Research led by the University of Copenhagen, Denmark, shows that not all Vikings were blonde or Scandinavian. In fact, Viking culture has also been embraced by people in southern Europe and Asia.
New research by scientists at the University of Copenhagen, Denmark, changes much of what was known (or imagined) about Vikings.
The study, recently published in the journal Nature, is the result of the largest genetic analysis ever conducted on this ancient society.
The researchers sequenced the genome of 442 bone fragments found in different regions of Scandinavia, Ukraine, the United Kingdom, Poland, Russia, and Greenland.
“This study changes the perception of who a Viking actually was – no one could have predicted these significant gene flows into Scandinavia from Southern Europe and Asia happened before and during the Viking Age,” said Eske Willerslev, of St John’s College, University of Cambridge, and one of the researchers involved in the study.
The word “viking” comes from the Scandinavian term “vikingr”, which means “pirate”. The Viking Age generally refers to the period between 793, when the group’s first attack was recorded, until the Norman conquest of England in 1066.
These people changed the political and genetic course of Europe and beyond: Cnut the Great (1016–1035) became king of England; Leif Eriksson is considered the first European to arrive in North America, in the year 1000, almost 500 years before Christopher Columbus; and Olaf Tryggvason (963 – 1000) was responsible for taking Christianity to Norway.
“We didn’t know genetically what they actually looked like until now. We found genetic differences between different Viking populations within Scandinavia which shows Viking groups in the region were far more isolated than previously believed,” Willerslev said.
“Our research even debunks the modern image of Vikings with blonde hair as many had brown hair and were influenced by genetic influx from the outside of Scandinavia.”
Much of the Viking expeditions involved attacks on monasteries and cities along Europe’s coastal settlements. Still, their main goal was to trade goods, such as fur, tusks, and seal fat.
The study shows that Vikings who lived in what is now Norway traveled to Ireland, Scotland, Iceland, and Greenland, while those from present-day Denmark went to England, and those from Sweden went to the Baltic countries.
“The Vikings from these three ‘nations’ only very rarely mixed genetically. Perhaps they were enemies or perhaps there is some other valid explanation. We just don’t know,” said Ashot Margaryan, co-author of the research.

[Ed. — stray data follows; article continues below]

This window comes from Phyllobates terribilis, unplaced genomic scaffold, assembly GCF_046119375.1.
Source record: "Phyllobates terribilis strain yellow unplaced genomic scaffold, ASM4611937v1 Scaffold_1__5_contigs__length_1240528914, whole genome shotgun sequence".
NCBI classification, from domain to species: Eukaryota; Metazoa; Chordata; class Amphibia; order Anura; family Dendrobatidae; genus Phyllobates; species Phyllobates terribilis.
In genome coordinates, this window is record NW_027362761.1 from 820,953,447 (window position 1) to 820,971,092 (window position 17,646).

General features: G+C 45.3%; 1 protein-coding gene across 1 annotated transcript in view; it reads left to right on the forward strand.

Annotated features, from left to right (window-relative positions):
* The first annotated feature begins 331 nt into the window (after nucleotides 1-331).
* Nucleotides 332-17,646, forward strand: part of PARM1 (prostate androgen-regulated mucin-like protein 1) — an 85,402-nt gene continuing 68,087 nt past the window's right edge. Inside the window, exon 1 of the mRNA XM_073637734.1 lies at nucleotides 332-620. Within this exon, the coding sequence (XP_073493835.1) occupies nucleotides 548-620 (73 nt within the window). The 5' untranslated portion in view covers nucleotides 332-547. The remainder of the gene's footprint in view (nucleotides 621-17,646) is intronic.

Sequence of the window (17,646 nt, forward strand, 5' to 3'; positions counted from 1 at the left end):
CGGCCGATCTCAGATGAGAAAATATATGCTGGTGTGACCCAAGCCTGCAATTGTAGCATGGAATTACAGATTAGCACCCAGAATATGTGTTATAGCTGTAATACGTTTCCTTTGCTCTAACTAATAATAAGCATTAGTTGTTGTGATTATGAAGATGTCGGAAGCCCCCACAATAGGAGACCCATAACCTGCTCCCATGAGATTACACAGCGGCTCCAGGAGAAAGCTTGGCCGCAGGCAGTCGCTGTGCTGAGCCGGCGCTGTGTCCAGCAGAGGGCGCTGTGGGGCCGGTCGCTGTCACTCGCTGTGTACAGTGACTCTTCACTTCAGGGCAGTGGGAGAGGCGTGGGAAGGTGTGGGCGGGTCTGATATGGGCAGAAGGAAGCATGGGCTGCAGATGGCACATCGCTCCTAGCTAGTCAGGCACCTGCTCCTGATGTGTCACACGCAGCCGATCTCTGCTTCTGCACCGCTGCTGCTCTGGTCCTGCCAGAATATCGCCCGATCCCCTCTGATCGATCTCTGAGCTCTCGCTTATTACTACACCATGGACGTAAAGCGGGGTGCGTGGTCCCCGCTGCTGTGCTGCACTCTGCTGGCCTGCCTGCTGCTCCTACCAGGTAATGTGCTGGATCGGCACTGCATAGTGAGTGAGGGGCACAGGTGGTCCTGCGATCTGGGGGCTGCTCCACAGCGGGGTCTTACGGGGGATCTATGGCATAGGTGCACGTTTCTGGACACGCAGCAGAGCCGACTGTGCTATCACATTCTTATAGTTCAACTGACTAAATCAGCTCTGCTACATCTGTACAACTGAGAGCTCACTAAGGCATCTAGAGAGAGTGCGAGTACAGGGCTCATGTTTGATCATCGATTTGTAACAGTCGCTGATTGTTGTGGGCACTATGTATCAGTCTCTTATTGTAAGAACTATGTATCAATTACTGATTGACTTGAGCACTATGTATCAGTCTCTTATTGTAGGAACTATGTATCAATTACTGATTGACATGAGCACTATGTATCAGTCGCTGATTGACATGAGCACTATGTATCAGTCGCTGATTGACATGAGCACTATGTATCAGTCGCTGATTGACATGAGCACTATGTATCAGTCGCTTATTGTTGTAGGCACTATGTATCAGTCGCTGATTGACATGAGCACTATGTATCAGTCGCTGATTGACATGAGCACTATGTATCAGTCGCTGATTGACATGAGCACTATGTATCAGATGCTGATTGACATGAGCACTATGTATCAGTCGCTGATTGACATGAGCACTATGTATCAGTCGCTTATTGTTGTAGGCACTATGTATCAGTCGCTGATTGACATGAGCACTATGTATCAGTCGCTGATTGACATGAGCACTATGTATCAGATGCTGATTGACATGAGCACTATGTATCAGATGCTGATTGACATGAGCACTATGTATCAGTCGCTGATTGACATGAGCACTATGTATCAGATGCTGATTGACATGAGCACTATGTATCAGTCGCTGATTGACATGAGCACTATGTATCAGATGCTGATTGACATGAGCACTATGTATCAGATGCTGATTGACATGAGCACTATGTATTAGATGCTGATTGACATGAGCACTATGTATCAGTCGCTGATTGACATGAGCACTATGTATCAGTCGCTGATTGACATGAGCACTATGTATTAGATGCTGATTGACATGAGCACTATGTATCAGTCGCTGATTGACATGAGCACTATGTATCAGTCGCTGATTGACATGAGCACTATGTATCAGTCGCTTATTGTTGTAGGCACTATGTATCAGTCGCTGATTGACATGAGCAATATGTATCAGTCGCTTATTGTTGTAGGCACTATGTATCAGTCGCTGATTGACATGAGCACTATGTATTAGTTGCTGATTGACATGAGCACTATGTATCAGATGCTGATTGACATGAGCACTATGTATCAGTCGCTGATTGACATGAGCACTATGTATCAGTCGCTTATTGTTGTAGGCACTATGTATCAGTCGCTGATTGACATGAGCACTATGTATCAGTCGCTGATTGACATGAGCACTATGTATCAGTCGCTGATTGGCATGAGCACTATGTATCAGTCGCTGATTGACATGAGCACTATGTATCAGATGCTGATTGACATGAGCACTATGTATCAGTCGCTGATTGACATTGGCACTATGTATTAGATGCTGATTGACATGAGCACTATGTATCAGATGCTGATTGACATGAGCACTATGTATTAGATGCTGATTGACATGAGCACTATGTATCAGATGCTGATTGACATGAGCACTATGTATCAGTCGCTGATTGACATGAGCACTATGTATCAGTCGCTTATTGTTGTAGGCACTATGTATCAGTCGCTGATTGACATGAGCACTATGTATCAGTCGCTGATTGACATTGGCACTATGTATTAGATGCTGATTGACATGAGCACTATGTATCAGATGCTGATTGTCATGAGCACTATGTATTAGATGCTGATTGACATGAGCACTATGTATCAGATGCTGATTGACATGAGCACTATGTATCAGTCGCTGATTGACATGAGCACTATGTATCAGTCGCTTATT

Studying a gravesite in Estonia, the scientists discovered that what we thought we knew about who actually participated in the Viking raids was wrong.
Popular culture suggests that the Viking Chief recruited the strongest warriors to join him on a raid.
“But at least five of the Vikings in this grave are closely related. So perhaps you just brought your family along when you went on a raid,” Willerslev said.
Furthermore, they were not only Scandinavian in their ancestry: they had genetic influences in their DNA from Southern Europe and Asia. This fact, according to the researchers, suggests a continuous genetic exchange throughout Europe.
“Scandinavian diasporas established trade and settlement stretching from the American continent to the Asian steppe,” said co-author Professor Søren Sindbæk.
“They exported ideas, technologies, language, beliefs and practices and developed new socio-political structures.”
In Britain, for example, it was possible to track an influx of people from Scandinavia by studying the language and names of specific places.
Combining the data with the new analysis, it was possible to show that in some of these places the inhabitants really embraced the Viking culture.
“In Scotland there’s a grave, which in archaeological terms would be classified as a Viking grave. Its swords and symbols reflect the Viking culture,” Willerslev said.
“However, genetically speaking, the man in the grave has nothing in common with the Vikings. He is an example of how the Viking culture was embraced in certain places.”
The genetic legacy of the Viking Age is still alive: 6% of the population in the UK and 10% in Sweden have Viking genes in their DNA.
For experts, this analysis is particularly interesting because it proves how great that society was and it changes a lot of what was known about it.
“The results change the perception of who a Viking actually was,” Willerslev said. “The history books will need to be updated.”